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Chronic Homelessness Persists at New York City Transit Hubs and Airports

Two train stations, two airports, and one bus terminal double as homeless shelters in New York City. When some close for the night, the subways fill in.
April 23, 2016, 9am PDT | Irvin Dawid
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Long Island Rail Road Concourse, Penn Station
Sean Pavone

"At New York City’s major transit hubs — its two railroad stations, the main bus terminal and its two airports — the persistence of homeless people seeking shelter among the blur of travelers has become a familiar sight," writes Corey Kilgannon of The New York Times.

While the concentration of homeless people is uneven — relatively small numbers at La Guardia and Kennedy Airports and larger populations at Penn Station, Grand Central Terminal and the Port Authority Bus Terminal — they are a manifestation of an intractable homelessness problem in the city.

As prevalent as the problem may appear, particularly to tourists, Kilgannon writes that "[t]heir presence in some of the country’s busiest transit hubs recalls a far grittier time in the city when violent crime was rampant and transportation stations were crowded with many more homeless people."

Like many who live on the streets, the people in these hubs are what advocates describe as chronically resistant to offers of services, especially beds in shelters, which many homeless people say have too many rules and are rife with danger. Indeed, the city’s shelter system has been rocked by several episodes of violence recently, including the murders of six residents this year.

"The Department of Homeless Services has been flooded with questions about conditions at the city’s more than 250 homeless shelters after a string of violent episodes," write Ashley Southall and Nikita Stewart of The Times on April 16. "Some shelters have a reputation for being dangerous, and some homeless people have said they feel safer on the streets or in the subway."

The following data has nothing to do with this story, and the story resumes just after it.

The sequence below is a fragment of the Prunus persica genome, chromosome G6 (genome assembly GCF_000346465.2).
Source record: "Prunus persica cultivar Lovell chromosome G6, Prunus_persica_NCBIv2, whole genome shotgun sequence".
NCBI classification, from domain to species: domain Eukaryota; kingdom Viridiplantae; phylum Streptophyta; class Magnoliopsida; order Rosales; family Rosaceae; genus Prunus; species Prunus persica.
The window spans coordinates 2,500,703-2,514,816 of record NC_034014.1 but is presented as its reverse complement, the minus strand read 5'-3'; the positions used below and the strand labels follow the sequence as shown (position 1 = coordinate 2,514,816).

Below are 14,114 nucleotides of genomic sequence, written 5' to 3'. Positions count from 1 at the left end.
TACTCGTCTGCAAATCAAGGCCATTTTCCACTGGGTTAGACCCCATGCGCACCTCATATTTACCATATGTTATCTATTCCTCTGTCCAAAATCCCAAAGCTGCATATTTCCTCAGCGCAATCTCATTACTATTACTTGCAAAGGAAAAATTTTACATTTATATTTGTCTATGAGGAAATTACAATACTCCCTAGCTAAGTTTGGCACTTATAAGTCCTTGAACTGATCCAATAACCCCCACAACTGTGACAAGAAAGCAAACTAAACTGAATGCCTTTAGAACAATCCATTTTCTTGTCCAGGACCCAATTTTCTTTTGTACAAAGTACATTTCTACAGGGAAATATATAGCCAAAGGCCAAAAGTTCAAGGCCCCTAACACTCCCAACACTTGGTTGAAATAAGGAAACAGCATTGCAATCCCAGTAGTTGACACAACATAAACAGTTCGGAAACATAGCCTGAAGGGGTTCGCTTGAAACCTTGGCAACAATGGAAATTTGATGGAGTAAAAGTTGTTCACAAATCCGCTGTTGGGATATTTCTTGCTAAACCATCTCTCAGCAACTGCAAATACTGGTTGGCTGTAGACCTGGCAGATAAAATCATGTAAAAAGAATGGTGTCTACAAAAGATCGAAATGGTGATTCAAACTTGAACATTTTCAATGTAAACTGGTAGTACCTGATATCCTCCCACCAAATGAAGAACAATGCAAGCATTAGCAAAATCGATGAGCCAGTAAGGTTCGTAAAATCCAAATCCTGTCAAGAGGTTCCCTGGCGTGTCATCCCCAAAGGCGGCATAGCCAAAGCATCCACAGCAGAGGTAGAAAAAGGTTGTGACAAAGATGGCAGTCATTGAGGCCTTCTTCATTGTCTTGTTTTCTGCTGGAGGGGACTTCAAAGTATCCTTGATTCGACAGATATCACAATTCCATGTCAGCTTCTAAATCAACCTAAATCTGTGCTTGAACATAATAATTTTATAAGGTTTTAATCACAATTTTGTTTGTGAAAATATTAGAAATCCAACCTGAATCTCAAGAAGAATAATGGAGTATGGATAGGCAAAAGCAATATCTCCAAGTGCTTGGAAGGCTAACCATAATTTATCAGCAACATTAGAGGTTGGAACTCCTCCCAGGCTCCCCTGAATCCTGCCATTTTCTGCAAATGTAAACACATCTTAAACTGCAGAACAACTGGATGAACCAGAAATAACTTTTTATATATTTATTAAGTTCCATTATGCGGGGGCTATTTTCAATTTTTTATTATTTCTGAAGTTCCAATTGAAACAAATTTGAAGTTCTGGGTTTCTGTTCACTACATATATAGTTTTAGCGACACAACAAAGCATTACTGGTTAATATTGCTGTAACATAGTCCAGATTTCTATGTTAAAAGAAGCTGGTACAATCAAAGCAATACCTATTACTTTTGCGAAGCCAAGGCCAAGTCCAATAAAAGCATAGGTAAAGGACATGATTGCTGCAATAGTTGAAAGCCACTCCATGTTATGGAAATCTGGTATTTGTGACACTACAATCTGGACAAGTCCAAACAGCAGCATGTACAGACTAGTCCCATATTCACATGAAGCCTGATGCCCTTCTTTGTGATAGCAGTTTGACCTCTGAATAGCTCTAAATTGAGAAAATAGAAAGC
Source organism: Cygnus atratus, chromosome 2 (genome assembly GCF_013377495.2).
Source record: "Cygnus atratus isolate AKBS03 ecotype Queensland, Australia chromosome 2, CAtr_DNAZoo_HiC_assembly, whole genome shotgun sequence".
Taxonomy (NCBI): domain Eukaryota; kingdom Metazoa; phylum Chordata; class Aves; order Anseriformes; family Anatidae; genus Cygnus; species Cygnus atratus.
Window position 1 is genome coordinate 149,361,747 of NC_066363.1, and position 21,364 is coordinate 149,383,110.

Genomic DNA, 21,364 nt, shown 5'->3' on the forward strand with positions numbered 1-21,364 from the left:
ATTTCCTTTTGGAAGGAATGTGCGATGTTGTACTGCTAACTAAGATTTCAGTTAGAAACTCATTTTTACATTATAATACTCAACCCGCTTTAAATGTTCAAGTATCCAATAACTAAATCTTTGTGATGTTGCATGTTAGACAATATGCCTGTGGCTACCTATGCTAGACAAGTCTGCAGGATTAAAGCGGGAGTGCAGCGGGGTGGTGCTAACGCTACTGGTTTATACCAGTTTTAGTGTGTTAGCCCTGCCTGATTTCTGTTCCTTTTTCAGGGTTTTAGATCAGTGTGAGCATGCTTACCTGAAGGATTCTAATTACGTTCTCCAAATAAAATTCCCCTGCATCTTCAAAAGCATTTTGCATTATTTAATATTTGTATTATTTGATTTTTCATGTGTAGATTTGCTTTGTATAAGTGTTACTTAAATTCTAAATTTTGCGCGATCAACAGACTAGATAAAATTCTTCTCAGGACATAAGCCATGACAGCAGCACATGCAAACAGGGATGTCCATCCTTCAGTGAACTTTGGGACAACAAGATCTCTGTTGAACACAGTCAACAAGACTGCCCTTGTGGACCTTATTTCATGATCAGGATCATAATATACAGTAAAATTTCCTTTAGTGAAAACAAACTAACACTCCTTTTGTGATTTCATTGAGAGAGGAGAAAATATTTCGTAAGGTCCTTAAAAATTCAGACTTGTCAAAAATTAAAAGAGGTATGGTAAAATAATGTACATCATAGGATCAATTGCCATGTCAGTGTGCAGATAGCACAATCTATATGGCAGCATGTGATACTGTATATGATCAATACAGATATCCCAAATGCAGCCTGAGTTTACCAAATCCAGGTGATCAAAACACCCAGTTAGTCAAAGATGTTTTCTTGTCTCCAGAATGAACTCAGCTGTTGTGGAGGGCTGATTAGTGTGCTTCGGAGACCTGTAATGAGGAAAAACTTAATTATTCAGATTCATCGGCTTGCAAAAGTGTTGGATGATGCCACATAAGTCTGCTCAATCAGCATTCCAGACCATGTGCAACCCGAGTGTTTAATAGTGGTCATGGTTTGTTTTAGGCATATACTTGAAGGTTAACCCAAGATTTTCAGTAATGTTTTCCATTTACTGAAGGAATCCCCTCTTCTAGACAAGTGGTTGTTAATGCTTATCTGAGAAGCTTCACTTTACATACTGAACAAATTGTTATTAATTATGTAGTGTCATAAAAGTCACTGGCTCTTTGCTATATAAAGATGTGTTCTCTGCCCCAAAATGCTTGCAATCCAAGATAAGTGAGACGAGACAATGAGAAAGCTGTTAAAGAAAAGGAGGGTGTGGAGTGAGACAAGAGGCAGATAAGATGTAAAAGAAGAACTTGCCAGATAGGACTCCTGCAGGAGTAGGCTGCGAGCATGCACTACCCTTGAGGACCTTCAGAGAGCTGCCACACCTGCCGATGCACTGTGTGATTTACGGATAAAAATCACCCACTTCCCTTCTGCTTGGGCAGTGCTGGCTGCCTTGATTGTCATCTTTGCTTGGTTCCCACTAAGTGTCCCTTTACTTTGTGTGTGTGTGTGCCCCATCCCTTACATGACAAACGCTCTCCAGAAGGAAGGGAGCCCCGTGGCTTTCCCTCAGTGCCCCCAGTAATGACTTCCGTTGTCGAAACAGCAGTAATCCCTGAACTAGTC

"New York City officials say about 58,000 people are living in shelters, and that an estimated 3,000 sleep on the streets or in the subways every night," adds Kilgannon. "The city does not have jurisdiction over the transit hubs."

[The state Metropolitan Transportation Authority has jurisdiction in the two train stations, and the Port Authority of New York & New Jersey has jurisdiction at the bus terminal and the two airports.]

Unlike Penn Station, which never closes, "[h]omeless people must leave Grand Central and the bus terminal around midnight when the stations close for several hours," writes Kilgannon. "The solution for many is to hop on a subway train," said one homeless man. All three transit hubs in Manhattan have have direct connections to subways – no need to go outside, unlike the Queens-based airports, though JFK does have an AirTrain that goes to subways.

Kilgannon goes on to describe the conditions for each of five impromptu shelters, including the plights of specific homeless people who have fallen on hard times and are residing there. But thanks to the work of the Department of Homeless Services and service organizations like Urban Pathways and Safe Horizon, the problem is being addressed with some success by moving homeless people into "shelters or rehabilitation, psychiatric and other programs."

Last year, 357 people were placed out of Grand Central, said Muzzy Rosenblatt, [the executive director of the Bowery Residents’ Committee, which is contracted by the Metropolitan Transportation Authority to offer shelter placements and other services to homeless people at Penn Station and Grand Central], compared with 292 in 2014. And 742 were placed last year from Penn Station, compared with 579 in 2014, he said.

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Published on Monday, April 18, 2016 in The New York Times
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